Industrial Workers of the World photograph collection, approximately 1910-1949

Overview of the Collection

Industrial Workers of the World photograph collection
approximately 1910-1949 (inclusive)
122 photographic prints (2 boxes, 1 folder) ; sizes vary
2 negatives
Collection Number
Activities of the Industrial Workers of the World including protests and people killed while protesting
University of Washington Libraries, Special Collections
Special Collections
University of Washington Libraries
Box 352900
Seattle, WA
Telephone: 2065431929
Fax: 2065431931
Access Restrictions

Entire collection can be viewed on the Libraries' Digital Collections website. Access to original photographs is restricted. Contact Special Collections for further information.


Historical BackgroundReturn to Top

The Industrial Workers of the World (IWW) was a radical labor organization founded in Chicago in 1905 that was most active between the turn of the century and the 1930s. The Wobblies, as they were known, believed there must be radical changes in American capitalism to improve the oppressive conditions that workers faced, including an overthrow of the employing class. Many IWW members believed in socialist or communist ideology and some advocated whatever means necessary to effect change, including sabotage and violence. The Seattle chapter of the IWW was also founded in 1905 and contributed to the city’s reputation as a hotbed of labor radicalism. The local office showed a keen interest in labor and Wobbly-related activities across the nation, but most of its activities focused on organizing labor within the state. The Wobblies experienced a decline in popularity beginning during World War II, and the decline continued due to the anti-Communist sentiment of post-war America. As it was no longer able to function effectively, the Seattle IWW office closed in 1965. However, the national IWW is still active today.

Content DescriptionReturn to Top

This collection contains photographs and photographic postcards that pertain to the members and activities of the IWW, including meetings, strikes, rallies, raids and funerals. This collection also includes photographs of IWW-related buildings such as union halls. Photographs of people depict leaders, organizers and other IWW affiliates. Photographs of IWW documents show signage, fliers and newspaper articles pertinent to the IWW.

Use of the CollectionReturn to Top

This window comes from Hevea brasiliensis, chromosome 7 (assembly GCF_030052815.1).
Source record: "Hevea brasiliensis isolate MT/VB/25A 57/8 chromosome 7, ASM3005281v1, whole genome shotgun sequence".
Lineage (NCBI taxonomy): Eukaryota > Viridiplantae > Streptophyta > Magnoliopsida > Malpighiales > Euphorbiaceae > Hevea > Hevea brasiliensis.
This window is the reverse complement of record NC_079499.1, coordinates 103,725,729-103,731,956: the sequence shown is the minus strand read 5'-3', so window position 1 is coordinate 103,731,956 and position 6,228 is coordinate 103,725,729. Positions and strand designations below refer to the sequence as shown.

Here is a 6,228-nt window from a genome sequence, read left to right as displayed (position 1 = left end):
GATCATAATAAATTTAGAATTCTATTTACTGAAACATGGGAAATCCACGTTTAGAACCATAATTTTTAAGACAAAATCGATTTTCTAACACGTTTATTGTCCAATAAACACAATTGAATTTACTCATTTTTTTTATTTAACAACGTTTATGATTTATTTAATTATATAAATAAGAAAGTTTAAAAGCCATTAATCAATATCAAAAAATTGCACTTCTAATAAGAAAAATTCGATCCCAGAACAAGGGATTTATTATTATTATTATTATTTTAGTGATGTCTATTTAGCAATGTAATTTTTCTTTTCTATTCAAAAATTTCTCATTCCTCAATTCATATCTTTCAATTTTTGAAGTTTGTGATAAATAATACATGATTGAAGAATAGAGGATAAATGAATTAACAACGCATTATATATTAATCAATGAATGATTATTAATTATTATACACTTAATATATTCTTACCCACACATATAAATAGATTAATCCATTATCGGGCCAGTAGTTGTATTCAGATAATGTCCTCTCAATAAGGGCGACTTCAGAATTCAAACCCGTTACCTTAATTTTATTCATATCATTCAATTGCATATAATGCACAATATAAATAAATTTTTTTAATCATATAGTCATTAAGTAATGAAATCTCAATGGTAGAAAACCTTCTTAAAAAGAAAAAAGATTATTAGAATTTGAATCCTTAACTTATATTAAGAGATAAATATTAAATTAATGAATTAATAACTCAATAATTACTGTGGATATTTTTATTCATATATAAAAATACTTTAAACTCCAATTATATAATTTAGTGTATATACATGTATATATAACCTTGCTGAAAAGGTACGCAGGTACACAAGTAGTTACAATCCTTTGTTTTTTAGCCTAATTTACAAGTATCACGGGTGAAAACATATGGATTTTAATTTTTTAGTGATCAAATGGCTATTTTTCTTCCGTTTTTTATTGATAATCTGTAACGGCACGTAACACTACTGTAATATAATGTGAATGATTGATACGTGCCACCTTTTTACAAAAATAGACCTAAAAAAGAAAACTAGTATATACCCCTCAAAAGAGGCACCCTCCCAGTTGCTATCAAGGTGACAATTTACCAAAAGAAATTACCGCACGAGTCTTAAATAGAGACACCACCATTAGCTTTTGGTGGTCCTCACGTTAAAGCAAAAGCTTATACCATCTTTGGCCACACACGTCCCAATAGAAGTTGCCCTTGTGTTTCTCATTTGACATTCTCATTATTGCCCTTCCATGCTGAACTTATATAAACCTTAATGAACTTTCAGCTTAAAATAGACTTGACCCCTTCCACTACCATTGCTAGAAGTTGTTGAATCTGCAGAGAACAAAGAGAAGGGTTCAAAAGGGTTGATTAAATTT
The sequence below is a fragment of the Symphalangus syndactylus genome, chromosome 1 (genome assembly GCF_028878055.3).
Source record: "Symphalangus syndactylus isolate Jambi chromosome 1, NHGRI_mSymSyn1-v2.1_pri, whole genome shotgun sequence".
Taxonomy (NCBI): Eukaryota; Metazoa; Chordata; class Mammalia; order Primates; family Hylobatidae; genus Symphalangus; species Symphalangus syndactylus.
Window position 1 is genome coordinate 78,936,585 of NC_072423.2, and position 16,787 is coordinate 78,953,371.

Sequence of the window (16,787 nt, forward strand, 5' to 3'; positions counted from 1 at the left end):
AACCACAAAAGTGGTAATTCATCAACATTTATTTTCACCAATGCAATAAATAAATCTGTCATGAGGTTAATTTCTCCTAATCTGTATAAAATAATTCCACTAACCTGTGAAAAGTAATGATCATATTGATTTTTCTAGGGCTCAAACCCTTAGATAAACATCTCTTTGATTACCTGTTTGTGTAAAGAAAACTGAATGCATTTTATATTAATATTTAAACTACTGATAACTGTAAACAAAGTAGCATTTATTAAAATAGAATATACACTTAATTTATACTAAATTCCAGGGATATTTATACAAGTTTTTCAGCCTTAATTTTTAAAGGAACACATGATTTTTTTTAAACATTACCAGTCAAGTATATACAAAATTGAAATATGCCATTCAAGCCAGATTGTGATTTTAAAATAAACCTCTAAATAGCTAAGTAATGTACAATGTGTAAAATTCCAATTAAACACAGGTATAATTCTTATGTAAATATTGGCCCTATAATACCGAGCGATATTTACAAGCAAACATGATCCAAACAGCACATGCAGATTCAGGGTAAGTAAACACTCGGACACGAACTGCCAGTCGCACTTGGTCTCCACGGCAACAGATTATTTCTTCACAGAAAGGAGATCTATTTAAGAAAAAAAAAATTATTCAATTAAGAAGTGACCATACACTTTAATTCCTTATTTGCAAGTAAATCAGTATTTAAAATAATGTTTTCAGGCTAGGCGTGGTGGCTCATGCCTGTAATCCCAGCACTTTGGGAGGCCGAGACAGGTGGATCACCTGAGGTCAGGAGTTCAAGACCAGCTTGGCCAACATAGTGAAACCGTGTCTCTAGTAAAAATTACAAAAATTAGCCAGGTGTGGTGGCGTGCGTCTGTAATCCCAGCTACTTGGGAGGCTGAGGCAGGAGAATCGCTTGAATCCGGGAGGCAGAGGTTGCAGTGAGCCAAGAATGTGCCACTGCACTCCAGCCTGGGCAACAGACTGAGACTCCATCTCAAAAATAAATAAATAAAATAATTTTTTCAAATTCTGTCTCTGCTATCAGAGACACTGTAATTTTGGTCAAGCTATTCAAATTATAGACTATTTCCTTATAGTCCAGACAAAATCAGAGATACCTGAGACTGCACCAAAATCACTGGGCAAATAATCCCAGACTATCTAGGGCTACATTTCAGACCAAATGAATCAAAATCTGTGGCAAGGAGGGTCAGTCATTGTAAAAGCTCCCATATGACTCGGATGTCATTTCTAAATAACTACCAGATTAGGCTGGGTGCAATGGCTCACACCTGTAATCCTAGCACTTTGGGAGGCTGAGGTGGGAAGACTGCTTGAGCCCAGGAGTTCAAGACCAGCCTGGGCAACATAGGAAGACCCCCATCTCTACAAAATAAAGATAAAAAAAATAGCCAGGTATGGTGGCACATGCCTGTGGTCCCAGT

Alternative Forms Available

View the digital version of the collection

Restrictions on Use

Restrictions may exist on reproduction, quotation, or publication. Contact Special Collections, University of Washington Libraries for details.

Administrative InformationReturn to Top

Acquisition Information

Donor: IWW Seattle Office, May 18, 1965.

Processing Note

Processed by Erin Berg and Senteara Orwig; processing completed in 2012.

Photos transferred from IWW Seattle Joint Branches Records, Mss. Acc. No. 0544-001, circa 1960s; photos transferred from Social Issues files, 2011.

Separated Materials

Material Described Separately:

IWW Seattle Joint Branches Records (Mss Coll 0544)

Detailed Description of the CollectionReturn to Top


SERIES I:  EVENTS & ACTIVITIES1910s-1959Return to Top

These photographs primarily depict IWW strikes, rallies and funerals that occurred chiefly in the western United States, particularly Washington state. Many of the photographs document the bodies of IWW members who were killed and their subsequent funerals. The photographs, particularly those showing corpses and police brutality, were likely used or intended to be used in IWW publications and propaganda.

Container(s) Description Dates
Subseries A: San Diego Free Speech Rally, San Diego, California
The San Diego Free Speech Rally began in February 1912, when an ordinance went into effect, which banned public speaking in an area encompassing 49-square blocks of downtown San Diego, including “soapbox row.” As many as 5,000 Wobblies gathered to protest at the corner of 5th & E streets, leading to enough arrests to successfully over-crowd the local jails. By fall of 1912, private vigilantes drove the Wobblies out of town via terrorization.
Box/Folder item
1/1 1 1912
1/1 2 1912
1/1 3
Photographic postcard of police spraying crowd with water
Written on verso: Photo from second floor of Hotel Richmond about 12:30 P.M.
March 10, 1912
1/1 4
Photographic postcard of crowd being sprayed with water in front of police court building and new city jail at 732 Second Street
Written on verso: 5000 people being moved a la Aquatic route + never mind - Spreckles has lot of water - on the brain!
1/1 5
Photographic postcard of 4 men standing in front of building
Tom Walsh, San Diego, CA (photographer)
Written on verso: Left to right ? - Jack Law, Jack Whyte, Stanley Gue